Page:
And while the tone of the whole panel is, as I said, disturbingly light and happy, Sibilia is just so thoroughly gleeful about the prospect of districts becoming bankrupt, their pensions zeroed out and their teaching staff scrubbed. I have seen people less excited about getting engaged to the eprson of their dreams.

Greene discovers that the most thoughtful member of the panel is Andy Smarick, who has frequently spoken of the urban school district of the future as one that has no public education. But Smarick in this panel reflects on the danger of unintended consequences.


What he says is, yes, we’ve got an old hide-bound system, and we might want to blow it up and replace it, but when you do that you break a lot of systems and policies that are tied to it. “When you tug on that thread, you see a lot of the fabric start to warp. This is not to say we shouldn’t pull on that thread–”

But.

There is a downside to all this that should not be ignored. And he brings up Chesterton’s fence. Which is an old British notion that you don’t take down a fence until you understand why it was put up in the first place.

‘So, some of the worst changes to the revolutionary evolutionary point are when we, with great hubris, with great certainty, look at something and we think is messy, untidy, inefficient, and we don’t see the wisdom, we don’t see the long-standing virtue, value, that is in it that has been tested over time, that has evolved, and we technocratically with great brilliance the best and brightest among us decide we’re going to change that thing.’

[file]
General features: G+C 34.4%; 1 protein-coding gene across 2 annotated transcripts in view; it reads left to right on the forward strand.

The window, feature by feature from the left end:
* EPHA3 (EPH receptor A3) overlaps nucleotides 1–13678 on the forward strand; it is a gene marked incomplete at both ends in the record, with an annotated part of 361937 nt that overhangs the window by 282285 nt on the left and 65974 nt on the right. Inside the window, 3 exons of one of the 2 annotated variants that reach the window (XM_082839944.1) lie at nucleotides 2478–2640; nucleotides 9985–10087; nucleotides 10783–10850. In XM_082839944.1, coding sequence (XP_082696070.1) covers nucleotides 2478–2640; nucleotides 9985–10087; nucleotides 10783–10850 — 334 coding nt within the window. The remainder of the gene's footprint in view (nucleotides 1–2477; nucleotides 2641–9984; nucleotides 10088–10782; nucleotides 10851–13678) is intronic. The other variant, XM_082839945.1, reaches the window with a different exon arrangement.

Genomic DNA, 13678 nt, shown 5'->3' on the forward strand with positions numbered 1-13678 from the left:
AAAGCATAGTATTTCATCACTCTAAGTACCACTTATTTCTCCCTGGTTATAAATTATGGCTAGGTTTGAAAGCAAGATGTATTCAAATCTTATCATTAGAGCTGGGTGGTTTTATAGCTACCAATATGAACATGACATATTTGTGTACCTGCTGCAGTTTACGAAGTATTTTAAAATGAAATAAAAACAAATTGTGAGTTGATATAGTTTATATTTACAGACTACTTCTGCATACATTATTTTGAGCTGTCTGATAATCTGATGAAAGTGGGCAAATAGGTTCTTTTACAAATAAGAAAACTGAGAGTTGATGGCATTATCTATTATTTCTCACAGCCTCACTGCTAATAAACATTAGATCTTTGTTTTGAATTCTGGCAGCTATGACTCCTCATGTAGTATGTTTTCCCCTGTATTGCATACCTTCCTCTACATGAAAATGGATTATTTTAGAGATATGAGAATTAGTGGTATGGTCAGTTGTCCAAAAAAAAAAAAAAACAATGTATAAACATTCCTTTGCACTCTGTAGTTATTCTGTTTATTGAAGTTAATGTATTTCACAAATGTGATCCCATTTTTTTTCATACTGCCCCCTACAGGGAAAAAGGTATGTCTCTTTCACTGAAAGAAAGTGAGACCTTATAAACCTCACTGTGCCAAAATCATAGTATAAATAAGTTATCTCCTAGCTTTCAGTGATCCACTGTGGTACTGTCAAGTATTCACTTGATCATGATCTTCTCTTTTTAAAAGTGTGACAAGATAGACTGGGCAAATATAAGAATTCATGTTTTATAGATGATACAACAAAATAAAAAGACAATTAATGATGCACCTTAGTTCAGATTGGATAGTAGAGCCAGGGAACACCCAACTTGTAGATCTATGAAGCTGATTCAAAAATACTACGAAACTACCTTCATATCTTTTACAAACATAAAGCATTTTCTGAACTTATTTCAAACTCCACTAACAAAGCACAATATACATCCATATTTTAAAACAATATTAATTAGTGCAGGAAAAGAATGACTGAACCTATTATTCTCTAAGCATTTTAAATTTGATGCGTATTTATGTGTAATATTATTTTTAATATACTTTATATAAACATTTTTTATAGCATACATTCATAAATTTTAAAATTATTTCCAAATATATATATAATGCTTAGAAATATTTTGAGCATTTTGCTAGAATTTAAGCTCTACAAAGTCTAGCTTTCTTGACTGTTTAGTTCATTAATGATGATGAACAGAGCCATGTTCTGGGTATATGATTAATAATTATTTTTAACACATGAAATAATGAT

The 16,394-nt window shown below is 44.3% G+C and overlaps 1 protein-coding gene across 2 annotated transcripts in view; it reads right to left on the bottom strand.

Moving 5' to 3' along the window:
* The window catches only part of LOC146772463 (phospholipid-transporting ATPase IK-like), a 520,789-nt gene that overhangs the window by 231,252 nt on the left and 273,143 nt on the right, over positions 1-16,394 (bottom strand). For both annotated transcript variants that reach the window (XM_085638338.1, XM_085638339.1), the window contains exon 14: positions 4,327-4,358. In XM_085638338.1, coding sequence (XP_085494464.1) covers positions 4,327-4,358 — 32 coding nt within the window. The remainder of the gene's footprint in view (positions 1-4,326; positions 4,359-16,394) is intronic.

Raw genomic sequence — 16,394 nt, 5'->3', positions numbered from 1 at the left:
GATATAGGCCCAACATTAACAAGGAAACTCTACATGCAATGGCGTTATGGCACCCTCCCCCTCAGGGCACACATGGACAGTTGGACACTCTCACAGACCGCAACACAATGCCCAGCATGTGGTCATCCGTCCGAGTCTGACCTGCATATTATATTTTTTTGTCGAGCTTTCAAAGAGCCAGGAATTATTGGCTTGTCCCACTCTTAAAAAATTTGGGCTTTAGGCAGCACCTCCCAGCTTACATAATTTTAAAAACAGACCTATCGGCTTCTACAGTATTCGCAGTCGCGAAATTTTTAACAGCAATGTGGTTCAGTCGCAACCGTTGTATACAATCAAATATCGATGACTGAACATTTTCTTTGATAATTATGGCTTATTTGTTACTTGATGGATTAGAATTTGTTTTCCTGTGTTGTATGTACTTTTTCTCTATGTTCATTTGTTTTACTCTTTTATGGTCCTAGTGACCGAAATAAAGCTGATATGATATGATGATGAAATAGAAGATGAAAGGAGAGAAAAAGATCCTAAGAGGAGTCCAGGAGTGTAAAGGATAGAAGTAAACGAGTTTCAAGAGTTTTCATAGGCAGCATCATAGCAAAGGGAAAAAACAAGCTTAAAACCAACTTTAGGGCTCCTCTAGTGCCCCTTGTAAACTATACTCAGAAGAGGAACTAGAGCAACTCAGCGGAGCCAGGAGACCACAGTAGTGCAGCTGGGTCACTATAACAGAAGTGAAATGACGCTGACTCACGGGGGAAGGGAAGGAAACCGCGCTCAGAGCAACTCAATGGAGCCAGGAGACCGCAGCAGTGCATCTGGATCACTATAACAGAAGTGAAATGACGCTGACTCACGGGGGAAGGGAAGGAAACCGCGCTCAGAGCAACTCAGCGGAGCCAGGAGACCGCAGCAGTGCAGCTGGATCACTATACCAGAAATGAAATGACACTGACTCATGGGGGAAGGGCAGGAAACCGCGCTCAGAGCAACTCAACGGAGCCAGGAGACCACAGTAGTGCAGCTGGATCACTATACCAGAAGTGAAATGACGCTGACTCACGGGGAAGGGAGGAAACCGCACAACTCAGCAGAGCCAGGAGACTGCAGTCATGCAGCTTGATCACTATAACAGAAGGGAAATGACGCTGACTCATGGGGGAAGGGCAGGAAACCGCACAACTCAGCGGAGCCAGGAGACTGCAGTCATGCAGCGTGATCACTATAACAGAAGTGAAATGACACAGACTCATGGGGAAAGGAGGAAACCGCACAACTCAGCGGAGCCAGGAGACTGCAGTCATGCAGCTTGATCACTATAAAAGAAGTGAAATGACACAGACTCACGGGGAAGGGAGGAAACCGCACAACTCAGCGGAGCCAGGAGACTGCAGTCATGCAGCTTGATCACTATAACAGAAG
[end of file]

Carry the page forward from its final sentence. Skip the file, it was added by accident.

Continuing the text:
He tells a story about forest management and mistakes made in the name of commoditized lumber. Or knocking down swamps and then discovering we’d made a mess. Or the human social capital destroyed with high rise public housing. So, he says, as we tinker with all the pieces parts of schools, “let’s at least have a little humility and recognize that with that change comes a casualty.” And that those casualties often are the least advantaged.

So, first time I ever wanted to give a certified reformster a round of applause. And I’ll add that I’ve known actual conservatives my whole life, and as I have watched ed reform unfold, I don’t understand why more alleged conservatives do not share Smarick’s point of view.

A few years ago, I dared Andy Smarick to read James Scott’s “Seeing Like a State.” He got the point. It is about “the best and brightest” imposing their grand ideas on the little people–with disastrous results.

He is thinking. That is a good sign.